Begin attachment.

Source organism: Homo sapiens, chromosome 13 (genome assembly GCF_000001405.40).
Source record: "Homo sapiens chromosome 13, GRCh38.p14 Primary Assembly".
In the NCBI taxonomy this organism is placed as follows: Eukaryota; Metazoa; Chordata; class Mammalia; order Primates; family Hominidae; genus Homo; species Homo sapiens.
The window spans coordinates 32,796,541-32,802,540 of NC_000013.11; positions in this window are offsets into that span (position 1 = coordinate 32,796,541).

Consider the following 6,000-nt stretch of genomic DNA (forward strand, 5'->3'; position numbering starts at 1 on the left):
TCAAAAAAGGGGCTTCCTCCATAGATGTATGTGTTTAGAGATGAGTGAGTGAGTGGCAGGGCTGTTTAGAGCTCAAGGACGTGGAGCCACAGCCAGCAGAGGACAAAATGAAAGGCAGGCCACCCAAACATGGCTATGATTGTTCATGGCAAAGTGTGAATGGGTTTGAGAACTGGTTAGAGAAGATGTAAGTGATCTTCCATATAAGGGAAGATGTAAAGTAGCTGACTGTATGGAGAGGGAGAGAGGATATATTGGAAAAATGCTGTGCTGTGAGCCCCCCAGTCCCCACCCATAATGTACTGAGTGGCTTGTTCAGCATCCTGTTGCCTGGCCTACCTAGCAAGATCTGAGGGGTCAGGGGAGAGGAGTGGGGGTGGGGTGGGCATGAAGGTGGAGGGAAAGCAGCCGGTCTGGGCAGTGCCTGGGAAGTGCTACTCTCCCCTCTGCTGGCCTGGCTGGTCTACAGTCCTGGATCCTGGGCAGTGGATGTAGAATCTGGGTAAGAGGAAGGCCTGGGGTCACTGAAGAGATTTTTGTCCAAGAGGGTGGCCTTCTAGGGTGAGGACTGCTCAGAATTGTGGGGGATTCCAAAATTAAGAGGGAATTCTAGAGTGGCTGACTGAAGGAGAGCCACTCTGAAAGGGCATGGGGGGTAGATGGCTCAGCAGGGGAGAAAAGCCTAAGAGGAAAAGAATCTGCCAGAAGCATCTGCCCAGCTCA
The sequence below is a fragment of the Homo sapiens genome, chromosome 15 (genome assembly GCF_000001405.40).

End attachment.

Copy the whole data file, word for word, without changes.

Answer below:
Source organism: Homo sapiens, chromosome 13 (genome assembly GCF_000001405.40).
Source record: "Homo sapiens chromosome 13, GRCh38.p14 Primary Assembly".
In the NCBI taxonomy this organism is placed as follows: Eukaryota; Metazoa; Chordata; class Mammalia; order Primates; family Hominidae; genus Homo; species Homo sapiens.
The window spans coordinates 32,796,541-32,802,540 of NC_000013.11; positions in this window are offsets into that span (position 1 = coordinate 32,796,541).

Consider the following 6,000-nt stretch of genomic DNA (forward strand, 5'->3'; position numbering starts at 1 on the left):
TCAAAAAAGGGGCTTCCTCCATAGATGTATGTGTTTAGAGATGAGTGAGTGAGTGGCAGGGCTGTTTAGAGCTCAAGGACGTGGAGCCACAGCCAGCAGAGGACAAAATGAAAGGCAGGCCACCCAAACATGGCTATGATTGTTCATGGCAAAGTGTGAATGGGTTTGAGAACTGGTTAGAGAAGATGTAAGTGATCTTCCATATAAGGGAAGATGTAAAGTAGCTGACTGTATGGAGAGGGAGAGAGGATATATTGGAAAAATGCTGTGCTGTGAGCCCCCCAGTCCCCACCCATAATGTACTGAGTGGCTTGTTCAGCATCCTGTTGCCTGGCCTACCTAGCAAGATCTGAGGGGTCAGGGGAGAGGAGTGGGGGTGGGGTGGGCATGAAGGTGGAGGGAAAGCAGCCGGTCTGGGCAGTGCCTGGGAAGTGCTACTCTCCCCTCTGCTGGCCTGGCTGGTCTACAGTCCTGGATCCTGGGCAGTGGATGTAGAATCTGGGTAAGAGGAAGGCCTGGGGTCACTGAAGAGATTTTTGTCCAAGAGGGTGGCCTTCTAGGGTGAGGACTGCTCAGAATTGTGGGGGATTCCAAAATTAAGAGGGAATTCTAGAGTGGCTGACTGAAGGAGAGCCACTCTGAAAGGGCATGGGGGGTAGATGGCTCAGCAGGGGAGAAAAGCCTAAGAGGAAAAGAATCTGCCAGAAGCATCTGCCCAGCTCA
The sequence below is a fragment of the Homo sapiens genome, chromosome 15 (genome assembly GCF_000001405.40).